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Dec 29, 2012 02:06 PM IST | Source: ft.com

China tightens internet controls

China has tightened its control of the internet, enshrining in law a requirement for internet companies and telecom operators to confirm the identity of their users to make it easier for the authorities to trace the source of "illegal" online information or behaviour.

China tightens internet controls

China has tightened its control of the internet, enshrining in law a requirement for internet companies and telecom operators to confirm the identity of their users to make it easier for the authorities to trace the source of "illegal" online information or behaviour.


The step is set to increase the pressure on the mostly private companies that run China's vibrant social media, and could send a chill through the country's internet which has become the freest space for news and debate in a country with an otherwise tightly controlled media.


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It dashes hopes that the new leadership under Xi Jinping who took office last month might adopt a more liberal political course than his predecessor Hu Jintao, who presided over years of steady tightening of online censorship.


The Standing Committee of the National People's Congress, the rubber stamp parliament, on Friday passed the "Decision to Strengthen the Protection of Online Information". The regulation threatens internet companies with fines, website closures and cancellation of licences if they fail to comply with requirements to censor content published by their users.


"Providers of internet services must step up the management of information published by their users," the document says. "When they discover information that laws and regulations forbid from publishing or distributing, they must immediately stop the distribution of that information, take steps to delete or remove it, save the record, and report the incident to the related authorities."


China's ruling Communist party has long controlled web content by demanding internet companies censor what goes up on their sites. It has also tried to strengthen its grip on users with periodical pushes for real name registration. But so far, these attempts have been unsuccessful in confirming the identity of most of China's more than 500m web users. Analysts said the new push also faces challenges as mobile broadband and other new technologies make it easier for users to go online quickly without prior registration or conceal the location where they are accessing a network.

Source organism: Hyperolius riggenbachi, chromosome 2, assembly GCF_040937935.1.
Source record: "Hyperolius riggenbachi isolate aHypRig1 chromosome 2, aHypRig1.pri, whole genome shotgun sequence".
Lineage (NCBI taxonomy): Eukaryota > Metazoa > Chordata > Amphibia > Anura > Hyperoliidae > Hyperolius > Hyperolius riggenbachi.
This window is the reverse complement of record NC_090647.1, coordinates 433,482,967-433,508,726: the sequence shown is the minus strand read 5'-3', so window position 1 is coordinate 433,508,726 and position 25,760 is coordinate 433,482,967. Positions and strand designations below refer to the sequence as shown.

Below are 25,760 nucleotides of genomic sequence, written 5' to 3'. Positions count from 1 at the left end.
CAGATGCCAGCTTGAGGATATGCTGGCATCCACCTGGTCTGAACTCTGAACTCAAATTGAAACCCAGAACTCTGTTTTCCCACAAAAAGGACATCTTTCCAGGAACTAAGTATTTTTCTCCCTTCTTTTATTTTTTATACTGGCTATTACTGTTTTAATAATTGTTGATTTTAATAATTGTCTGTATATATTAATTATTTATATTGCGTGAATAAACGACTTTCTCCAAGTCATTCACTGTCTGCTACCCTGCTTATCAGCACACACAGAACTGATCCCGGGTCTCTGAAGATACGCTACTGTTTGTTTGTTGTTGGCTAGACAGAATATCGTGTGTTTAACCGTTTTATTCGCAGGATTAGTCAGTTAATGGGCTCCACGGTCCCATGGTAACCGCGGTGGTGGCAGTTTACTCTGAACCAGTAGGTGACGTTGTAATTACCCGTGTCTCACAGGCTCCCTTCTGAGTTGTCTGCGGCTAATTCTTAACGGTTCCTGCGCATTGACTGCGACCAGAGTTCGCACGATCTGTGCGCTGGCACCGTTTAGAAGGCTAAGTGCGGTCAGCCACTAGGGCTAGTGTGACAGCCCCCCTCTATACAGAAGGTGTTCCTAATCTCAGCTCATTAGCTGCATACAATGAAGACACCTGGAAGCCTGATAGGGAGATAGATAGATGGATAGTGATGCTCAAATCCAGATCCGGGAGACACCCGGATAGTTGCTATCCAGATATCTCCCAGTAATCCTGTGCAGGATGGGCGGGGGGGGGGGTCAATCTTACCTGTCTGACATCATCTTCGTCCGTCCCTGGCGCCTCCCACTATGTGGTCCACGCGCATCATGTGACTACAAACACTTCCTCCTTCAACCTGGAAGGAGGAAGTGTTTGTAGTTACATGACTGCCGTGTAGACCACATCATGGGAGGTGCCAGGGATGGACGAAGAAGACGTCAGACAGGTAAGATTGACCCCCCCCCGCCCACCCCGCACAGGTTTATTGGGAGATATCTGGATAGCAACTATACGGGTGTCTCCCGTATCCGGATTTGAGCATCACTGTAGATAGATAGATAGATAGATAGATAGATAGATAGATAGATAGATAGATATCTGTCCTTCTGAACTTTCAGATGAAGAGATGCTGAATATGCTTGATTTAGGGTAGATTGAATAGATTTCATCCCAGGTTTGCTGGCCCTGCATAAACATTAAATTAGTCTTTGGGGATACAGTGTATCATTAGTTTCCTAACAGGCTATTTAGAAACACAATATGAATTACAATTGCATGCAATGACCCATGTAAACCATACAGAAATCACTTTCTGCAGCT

The law follows a stream of accusations of corruption and sex scandals against party and government officials in recent weeks on the country's Twitter-like microblogs. Over the past 10 days, state media prepared the public for the crackdown with a barrage of analysis and commentary calling for "rule of law" on the internet.


Li Fei, a senior NPC official, told a news conference worries that the new rules would no longer allow people to blow the whistle on corruption were unfounded. But he warned that when people exercise their right to use the web, they must "not harm the legal rights of the state, society . . . or other citizens".


Many web users reacted with dismay to the new rule. "Strongly oppose such a covert means to interfere with internet freedom!" wrote one user of Sina Weibo, the country's leading Twitter equivalent.


The new regulations come in step with a crackdown on virtual private networks, technical tools many people use to circumvent China's blockages of websites from outside the country.

Additional reporting by Zhao Tianqi

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